Best-selling UK Christian author Adrian Plass's Silver Birches is the inspiration for Randall Stevens's Birches, the story of a prominent author/speaker, David (Drew Waters, The Redemption of Henry Myers), who struggles to pick up the pieces of his life following the untimely death of his young wife, Jessica (Anna Acton, Doctors). It is only when David reluctantly agrees to a weekend with old friends that David begins moving toward a path of healing.
While Plass has long been known more for his Christian humor, he's also long been quite the diversified writer with over 30 titles to his credit including Bible commentaries and more dramatic novels including this one which has also been available under the title Ghosts.
Birches is a quiet film, less concerned with histrionics and more concerned with the authentic ins-and-outs of the grieving process as it pertains to David, whose desire to become a retired recluse and give up writing is initially resisted gently by those around him before a good majority of the 90-minute film is devoted his reunion with these old friends, members of his former youth group, at a serene British estate where the friends, largely guided by Jessica's dearest friend Angela (Natasha Little, Silent Witness).
Birches is refreshingly devoid of unnecessary conflicts and trumped up actions, instead bringing to life Plass's gentle humor that sits within the core of the kinds of life lessons we genuinely learn from those with whom we spend our lives and whose presence often serves as the foundation of our faith.
The truth is that Birches is both a faith-based film and a richly universal, human one in which the faith is so intimately intertwined in the roles of each character that you don't so much feel preached at as you feel companioned along the journey. The largely British cast, a key exception being the American-born Waters as the American-born David, is uniformly strong with Natasha Little, in particular, leaving such a strong impression that you practically want her to become your own best friend. Todd Carty, as Mike, is also quite the gem here while Acton's scenes, largely in flashback other than the film's opening scene, are warm and lush and help us to identify with why David's grief is so incredibly intense. As David, Drew Waters embodies the broken soul of a man whose idyllic life has been shattered and whose faith is disrupted by this unexpected loss.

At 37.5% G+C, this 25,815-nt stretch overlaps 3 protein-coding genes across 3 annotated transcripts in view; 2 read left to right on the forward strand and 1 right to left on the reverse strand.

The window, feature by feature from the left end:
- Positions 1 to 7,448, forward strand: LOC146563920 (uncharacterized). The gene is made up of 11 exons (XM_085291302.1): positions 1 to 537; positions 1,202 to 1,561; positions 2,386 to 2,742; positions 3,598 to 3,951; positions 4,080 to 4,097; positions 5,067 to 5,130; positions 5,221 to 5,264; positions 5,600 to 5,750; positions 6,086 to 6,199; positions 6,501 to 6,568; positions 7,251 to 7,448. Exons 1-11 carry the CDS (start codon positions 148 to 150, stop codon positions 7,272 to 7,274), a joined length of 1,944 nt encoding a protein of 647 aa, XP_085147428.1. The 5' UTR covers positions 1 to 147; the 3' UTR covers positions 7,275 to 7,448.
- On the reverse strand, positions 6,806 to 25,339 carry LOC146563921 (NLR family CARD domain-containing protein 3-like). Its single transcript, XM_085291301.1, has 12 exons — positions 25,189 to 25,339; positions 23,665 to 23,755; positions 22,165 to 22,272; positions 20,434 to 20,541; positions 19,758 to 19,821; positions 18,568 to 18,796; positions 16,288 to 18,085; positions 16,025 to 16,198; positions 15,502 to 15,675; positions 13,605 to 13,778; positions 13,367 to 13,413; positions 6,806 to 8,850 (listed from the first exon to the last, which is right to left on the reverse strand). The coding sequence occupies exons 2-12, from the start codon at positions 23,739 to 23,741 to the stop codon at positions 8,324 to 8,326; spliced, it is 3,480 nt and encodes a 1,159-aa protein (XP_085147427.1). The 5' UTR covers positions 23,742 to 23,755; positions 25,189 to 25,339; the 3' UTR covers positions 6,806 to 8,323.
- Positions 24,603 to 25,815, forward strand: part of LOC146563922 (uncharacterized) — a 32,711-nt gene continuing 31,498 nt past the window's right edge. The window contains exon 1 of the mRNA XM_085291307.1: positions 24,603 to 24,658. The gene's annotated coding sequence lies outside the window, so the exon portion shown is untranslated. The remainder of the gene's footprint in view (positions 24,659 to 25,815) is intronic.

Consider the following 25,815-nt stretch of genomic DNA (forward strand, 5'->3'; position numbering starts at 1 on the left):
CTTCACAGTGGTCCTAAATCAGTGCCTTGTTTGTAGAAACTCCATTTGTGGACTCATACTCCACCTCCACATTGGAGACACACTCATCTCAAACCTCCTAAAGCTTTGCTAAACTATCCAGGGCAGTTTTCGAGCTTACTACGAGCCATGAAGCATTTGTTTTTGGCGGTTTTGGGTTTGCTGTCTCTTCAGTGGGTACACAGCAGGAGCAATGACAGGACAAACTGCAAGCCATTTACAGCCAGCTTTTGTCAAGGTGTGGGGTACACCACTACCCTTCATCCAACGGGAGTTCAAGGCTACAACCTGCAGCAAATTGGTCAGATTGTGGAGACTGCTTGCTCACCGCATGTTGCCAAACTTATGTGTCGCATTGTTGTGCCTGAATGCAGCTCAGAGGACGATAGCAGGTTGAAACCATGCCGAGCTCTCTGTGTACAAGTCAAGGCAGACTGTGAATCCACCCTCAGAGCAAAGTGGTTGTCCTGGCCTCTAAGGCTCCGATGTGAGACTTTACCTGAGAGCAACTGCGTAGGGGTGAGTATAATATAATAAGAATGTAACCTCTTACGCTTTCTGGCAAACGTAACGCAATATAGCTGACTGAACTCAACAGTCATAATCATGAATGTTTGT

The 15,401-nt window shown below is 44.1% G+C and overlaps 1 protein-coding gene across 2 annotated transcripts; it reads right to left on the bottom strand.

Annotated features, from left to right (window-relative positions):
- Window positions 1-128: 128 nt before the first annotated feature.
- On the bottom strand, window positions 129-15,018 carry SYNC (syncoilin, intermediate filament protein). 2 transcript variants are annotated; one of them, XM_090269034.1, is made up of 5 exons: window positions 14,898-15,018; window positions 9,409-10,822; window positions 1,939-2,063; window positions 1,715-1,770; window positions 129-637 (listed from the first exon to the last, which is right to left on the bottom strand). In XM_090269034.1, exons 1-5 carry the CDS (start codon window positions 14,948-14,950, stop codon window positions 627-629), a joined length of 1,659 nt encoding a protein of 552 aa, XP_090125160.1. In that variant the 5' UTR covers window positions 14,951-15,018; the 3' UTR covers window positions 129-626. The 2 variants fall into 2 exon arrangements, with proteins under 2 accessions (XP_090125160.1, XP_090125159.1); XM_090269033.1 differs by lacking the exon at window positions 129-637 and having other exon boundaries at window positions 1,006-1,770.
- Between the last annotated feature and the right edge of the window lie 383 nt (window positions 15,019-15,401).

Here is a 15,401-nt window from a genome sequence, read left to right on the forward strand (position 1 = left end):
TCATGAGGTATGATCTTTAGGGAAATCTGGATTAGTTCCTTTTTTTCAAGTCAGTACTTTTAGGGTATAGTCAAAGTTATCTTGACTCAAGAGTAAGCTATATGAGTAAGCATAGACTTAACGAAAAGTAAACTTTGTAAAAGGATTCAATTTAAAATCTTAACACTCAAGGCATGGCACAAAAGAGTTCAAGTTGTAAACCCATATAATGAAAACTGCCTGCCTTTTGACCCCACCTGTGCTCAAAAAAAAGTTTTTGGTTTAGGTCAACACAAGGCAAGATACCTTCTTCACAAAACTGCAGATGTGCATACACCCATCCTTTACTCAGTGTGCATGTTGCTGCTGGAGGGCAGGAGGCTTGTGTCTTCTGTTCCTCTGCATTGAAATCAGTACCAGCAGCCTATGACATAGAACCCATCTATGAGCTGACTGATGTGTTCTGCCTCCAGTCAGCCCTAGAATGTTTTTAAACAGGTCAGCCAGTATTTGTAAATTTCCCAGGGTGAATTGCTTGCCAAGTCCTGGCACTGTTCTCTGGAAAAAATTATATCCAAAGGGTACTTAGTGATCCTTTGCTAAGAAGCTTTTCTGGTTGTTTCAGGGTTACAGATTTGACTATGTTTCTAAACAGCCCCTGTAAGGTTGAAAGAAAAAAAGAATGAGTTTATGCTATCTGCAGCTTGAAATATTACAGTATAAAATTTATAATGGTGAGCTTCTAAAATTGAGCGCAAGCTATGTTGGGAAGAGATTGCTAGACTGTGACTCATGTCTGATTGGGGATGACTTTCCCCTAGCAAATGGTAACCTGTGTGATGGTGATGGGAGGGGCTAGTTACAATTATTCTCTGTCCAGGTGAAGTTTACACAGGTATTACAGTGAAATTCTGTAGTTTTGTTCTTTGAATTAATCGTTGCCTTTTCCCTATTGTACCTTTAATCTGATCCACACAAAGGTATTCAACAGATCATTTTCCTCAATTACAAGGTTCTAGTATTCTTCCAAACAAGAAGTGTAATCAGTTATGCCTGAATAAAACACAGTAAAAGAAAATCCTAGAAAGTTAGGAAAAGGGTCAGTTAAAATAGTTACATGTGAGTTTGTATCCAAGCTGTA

Despite the challenges of low-budget filmmaking, Birches is beautifully rendered with Richard Dunton's lensing lingering patiently alongside these quiet conversations and honest revelations while Stephen Limbaugh's original music is a soft, compassionate whisper fluidly bridging everything that unfolds here in a way that feels authentic and avoids the usual syrupy tones of similar films.
Mark Freiburger and Gary Wheeler have adapted Plass's words quite nicely, clearly inspired by both his story and the gently humorous tone that he so often weaves into his writings. While Birches itself is purely a drama, the dialogue captures little tones and nuances that serve the material quite nicely. The ensemble cast, in turn, brings it all quite beautifully to life.
Currently in the midst of exploring distribution options worldwide, including here in the U.S., Birches is a quiet, thoughtful and beautiful little film grounded deeply within faith yet immersed within a story that is universal and familiar. It's an intelligent film, yet emotionally resonant, and certainly deserving of distribution here in the U.S. If you get a chance, you'll definitely want to check it out.
© Written by Richard Propes
The Independent Critic